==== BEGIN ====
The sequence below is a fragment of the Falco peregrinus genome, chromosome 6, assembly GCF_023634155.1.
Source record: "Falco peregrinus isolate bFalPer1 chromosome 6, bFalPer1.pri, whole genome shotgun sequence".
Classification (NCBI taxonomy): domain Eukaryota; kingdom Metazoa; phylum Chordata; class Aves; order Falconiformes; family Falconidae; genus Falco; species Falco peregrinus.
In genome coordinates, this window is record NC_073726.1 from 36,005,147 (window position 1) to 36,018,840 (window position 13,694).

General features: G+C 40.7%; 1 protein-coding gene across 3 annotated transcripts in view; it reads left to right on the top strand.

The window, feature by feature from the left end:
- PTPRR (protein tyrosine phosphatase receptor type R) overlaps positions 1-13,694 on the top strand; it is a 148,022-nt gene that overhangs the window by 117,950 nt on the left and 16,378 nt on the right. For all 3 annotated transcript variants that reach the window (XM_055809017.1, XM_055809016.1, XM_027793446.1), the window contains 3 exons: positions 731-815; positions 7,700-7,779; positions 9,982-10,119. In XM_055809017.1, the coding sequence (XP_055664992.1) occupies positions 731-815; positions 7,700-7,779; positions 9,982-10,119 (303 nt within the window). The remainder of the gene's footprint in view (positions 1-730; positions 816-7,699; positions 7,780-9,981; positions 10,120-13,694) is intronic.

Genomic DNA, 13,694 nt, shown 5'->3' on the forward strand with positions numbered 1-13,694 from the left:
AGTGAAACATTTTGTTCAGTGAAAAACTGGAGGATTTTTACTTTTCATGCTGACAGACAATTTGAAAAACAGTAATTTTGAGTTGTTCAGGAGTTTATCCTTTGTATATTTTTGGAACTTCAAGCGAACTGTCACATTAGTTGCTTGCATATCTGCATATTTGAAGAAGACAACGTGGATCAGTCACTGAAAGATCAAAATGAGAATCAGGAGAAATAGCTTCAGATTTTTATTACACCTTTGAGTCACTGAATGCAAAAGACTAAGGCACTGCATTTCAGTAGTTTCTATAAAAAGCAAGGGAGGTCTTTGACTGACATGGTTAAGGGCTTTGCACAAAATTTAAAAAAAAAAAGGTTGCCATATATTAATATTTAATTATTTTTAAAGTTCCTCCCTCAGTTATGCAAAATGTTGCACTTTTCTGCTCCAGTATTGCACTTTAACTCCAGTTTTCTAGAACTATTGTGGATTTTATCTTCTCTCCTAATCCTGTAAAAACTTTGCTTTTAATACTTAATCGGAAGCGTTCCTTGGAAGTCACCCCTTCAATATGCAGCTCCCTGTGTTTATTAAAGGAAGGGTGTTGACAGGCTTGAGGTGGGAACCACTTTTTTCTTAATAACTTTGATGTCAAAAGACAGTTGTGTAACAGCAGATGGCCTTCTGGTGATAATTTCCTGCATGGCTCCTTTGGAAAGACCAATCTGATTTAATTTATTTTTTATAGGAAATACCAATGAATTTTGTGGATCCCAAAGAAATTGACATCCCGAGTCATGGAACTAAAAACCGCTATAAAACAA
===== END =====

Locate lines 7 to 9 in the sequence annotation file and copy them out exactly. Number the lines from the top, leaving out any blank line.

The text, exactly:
- PTPRR (protein tyrosine phosphatase receptor type R) overlaps positions 1-13,694 on the top strand; it is a 148,022-nt gene that overhangs the window by 117,950 nt on the left and 16,378 nt on the right. For all 3 annotated transcript variants that reach the window (XM_055809017.1, XM_055809016.1, XM_027793446.1), the window contains 3 exons: positions 731-815; positions 7,700-7,779; positions 9,982-10,119. In XM_055809017.1, the coding sequence (XP_055664992.1) occupies positions 731-815; positions 7,700-7,779; positions 9,982-10,119 (303 nt within the window). The remainder of the gene's footprint in view (positions 1-730; positions 816-7,699; positions 7,780-9,981; positions 10,120-13,694) is intronic.

Genomic DNA, 13,694 nt, shown 5'->3' on the forward strand with positions numbered 1-13,694 from the left:
AGTGAAACATTTTGTTCAGTGAAAAACTGGAGGATTTTTACTTTTCATGCTGACAGACAATTTGAAAAACAGTAATTTTGAGTTGTTCAGGAGTTTATCCTTTGTATATTTTTGGAACTTCAAGCGAACTGTCACATTAGTTGCTTGCATATCTGCATATTTGAAGAAGACAACGTGGATCAGTCACTGAAAGATCAAAATGAGAATCAGGAGAAATAGCTTCAGATTTTTATTACACCTTTGAGTCACTGAATGCAAAAGACTAAGGCACTGCATTTCAGTAGTTTCTATAAAAAGCAAGGGAGGTCTTTGACTGACATGGTTAAGGGCTTTGCACAAAATTTAAAAAAAAAAAGGTTGCCATATATTAATATTTAATTATTTTTAAAGTTCCTCCCTCAGTTATGCAAAATGTTGCACTTTTCTGCTCCAGTATTGCACTTTAACTCCAGTTTTCTAGAACTATTGTGGATTTTATCTTCTCTCCTAATCCTGTAAAAACTTTGCTTTTAATACTTAATCGGAAGCGTTCCTTGGAAGTCACCCCTTCAATATGCAGCTCCCTGTGTTTATTAAAGGAAGGGTGTTGACAGGCTTGAGGTGGGAACCACTTTTTTCTTAATAACTTTGATGTCAAAAGACAGTTGTGTAACAGCAGATGGCCTTCTGGTGATAATTTCCTGCATGGCTCCTTTGGAAAGACCAATCTGATTTAATTTATTTTTTATAGGAAATACCAATGAATTTTGTGGATCCCAAAGAAATTGACATCCCGAGTCATGGAACTAAAAACCGCTATAAAACAA